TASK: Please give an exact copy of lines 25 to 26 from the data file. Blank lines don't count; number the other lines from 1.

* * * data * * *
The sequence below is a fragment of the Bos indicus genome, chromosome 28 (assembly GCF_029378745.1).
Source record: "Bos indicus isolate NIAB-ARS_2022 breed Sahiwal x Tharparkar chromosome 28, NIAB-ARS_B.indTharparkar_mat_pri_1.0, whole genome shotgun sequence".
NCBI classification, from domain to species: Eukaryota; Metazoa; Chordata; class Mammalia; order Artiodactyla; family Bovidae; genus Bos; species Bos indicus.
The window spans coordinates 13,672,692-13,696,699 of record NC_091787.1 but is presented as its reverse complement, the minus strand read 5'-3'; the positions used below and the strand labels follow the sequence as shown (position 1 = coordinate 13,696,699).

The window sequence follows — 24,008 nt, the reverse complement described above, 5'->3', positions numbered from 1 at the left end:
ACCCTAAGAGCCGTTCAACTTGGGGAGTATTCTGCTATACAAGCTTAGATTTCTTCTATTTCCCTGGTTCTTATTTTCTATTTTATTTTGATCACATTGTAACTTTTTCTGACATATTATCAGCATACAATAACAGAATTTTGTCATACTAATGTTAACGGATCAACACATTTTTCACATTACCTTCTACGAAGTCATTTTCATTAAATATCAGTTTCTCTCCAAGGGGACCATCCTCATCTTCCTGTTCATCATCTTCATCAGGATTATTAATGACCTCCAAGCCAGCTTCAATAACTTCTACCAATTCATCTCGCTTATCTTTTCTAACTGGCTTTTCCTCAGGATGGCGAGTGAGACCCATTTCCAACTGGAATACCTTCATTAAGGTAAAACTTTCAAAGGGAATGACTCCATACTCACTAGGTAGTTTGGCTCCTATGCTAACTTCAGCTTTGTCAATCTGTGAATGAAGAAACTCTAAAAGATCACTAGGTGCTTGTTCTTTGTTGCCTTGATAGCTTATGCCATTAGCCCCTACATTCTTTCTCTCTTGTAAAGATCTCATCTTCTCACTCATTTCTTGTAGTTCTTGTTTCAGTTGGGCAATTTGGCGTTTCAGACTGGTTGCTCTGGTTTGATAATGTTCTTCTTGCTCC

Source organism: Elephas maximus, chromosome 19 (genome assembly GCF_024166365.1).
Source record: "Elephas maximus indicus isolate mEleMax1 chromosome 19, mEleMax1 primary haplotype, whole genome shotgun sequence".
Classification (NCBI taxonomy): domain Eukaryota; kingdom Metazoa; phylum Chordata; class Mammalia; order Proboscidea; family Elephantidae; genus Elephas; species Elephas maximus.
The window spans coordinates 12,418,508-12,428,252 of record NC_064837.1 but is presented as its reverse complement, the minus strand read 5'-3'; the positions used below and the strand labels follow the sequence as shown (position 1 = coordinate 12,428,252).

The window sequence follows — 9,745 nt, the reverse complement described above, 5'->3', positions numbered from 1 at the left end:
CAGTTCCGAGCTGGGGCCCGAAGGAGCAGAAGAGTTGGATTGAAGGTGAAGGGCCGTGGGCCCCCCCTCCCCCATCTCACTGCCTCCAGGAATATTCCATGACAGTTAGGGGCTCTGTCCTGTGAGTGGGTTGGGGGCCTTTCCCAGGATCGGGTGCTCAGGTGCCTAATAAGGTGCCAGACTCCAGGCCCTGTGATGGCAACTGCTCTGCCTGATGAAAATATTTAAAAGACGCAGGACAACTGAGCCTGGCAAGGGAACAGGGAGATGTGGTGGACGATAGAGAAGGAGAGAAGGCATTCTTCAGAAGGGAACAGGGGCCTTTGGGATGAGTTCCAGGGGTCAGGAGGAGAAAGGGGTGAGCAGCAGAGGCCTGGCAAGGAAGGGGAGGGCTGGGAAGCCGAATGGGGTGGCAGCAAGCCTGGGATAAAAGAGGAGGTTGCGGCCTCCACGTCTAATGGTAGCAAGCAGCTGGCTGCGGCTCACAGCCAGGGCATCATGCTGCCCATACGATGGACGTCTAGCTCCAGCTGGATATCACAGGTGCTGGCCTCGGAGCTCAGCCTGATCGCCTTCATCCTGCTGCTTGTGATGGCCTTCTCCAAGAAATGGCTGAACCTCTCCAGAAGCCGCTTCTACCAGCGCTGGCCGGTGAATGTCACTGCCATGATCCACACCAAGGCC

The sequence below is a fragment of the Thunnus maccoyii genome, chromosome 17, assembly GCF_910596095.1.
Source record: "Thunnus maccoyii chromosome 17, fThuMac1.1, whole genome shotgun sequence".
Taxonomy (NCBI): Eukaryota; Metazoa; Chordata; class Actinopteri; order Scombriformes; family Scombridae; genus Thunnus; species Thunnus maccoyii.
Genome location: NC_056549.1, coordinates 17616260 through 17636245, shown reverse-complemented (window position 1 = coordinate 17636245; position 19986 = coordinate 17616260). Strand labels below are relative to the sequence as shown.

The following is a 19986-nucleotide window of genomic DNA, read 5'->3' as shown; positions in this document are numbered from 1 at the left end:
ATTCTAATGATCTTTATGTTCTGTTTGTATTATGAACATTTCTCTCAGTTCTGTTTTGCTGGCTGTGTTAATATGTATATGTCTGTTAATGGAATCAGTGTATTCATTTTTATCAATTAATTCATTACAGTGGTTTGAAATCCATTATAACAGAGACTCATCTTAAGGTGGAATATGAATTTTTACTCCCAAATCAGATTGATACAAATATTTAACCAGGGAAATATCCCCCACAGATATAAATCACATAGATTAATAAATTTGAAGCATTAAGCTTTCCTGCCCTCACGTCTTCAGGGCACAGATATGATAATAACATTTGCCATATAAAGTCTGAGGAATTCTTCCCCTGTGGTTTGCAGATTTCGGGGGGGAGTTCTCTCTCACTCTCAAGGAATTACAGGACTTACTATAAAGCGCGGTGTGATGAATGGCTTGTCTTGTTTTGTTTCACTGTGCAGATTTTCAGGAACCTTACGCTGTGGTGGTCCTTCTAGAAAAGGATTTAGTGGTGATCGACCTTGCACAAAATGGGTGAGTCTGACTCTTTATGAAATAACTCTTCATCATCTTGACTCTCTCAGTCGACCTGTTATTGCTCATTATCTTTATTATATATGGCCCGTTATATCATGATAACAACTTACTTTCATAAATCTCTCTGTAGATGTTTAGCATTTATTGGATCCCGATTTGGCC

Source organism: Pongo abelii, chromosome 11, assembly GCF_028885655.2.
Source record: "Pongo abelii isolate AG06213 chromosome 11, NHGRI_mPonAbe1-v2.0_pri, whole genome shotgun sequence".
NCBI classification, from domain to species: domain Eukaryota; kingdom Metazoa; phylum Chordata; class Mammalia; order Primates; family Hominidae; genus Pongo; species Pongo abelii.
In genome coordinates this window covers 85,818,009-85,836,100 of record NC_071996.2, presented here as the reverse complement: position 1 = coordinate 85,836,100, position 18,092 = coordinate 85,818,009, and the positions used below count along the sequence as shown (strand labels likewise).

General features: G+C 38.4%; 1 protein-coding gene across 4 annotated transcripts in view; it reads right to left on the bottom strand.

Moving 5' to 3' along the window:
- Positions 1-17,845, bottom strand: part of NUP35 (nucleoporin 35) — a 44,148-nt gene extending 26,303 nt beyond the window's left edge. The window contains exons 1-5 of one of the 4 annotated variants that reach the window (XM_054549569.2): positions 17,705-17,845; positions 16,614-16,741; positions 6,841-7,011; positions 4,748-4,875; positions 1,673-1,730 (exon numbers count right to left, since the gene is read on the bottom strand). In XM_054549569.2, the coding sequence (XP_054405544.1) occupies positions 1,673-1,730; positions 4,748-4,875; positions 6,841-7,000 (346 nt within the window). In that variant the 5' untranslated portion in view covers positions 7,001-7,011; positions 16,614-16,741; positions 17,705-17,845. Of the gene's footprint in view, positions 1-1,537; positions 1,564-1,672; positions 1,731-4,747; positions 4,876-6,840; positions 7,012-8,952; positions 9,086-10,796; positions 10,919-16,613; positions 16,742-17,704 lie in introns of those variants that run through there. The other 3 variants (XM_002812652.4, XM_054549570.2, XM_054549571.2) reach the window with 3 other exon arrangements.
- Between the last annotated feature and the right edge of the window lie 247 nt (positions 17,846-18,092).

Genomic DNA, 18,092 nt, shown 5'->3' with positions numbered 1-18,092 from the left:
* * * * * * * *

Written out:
- Positions 1-17,845, bottom strand: part of NUP35 (nucleoporin 35) — a 44,148-nt gene extending 26,303 nt beyond the window's left edge. The window contains exons 1-5 of one of the 4 annotated variants that reach the window (XM_054549569.2): positions 17,705-17,845; positions 16,614-16,741; positions 6,841-7,011; positions 4,748-4,875; positions 1,673-1,730 (exon numbers count right to left, since the gene is read on the bottom strand). In XM_054549569.2, the coding sequence (XP_054405544.1) occupies positions 1,673-1,730; positions 4,748-4,875; positions 6,841-7,000 (346 nt within the window). In that variant the 5' untranslated portion in view covers positions 7,001-7,011; positions 16,614-16,741; positions 17,705-17,845. Of the gene's footprint in view, positions 1-1,537; positions 1,564-1,672; positions 1,731-4,747; positions 4,876-6,840; positions 7,012-8,952; positions 9,086-10,796; positions 10,919-16,613; positions 16,742-17,704 lie in introns of those variants that run through there. The other 3 variants (XM_002812652.4, XM_054549570.2, XM_054549571.2) reach the window with 3 other exon arrangements.
- Between the last annotated feature and the right edge of the window lie 247 nt (positions 17,846-18,092).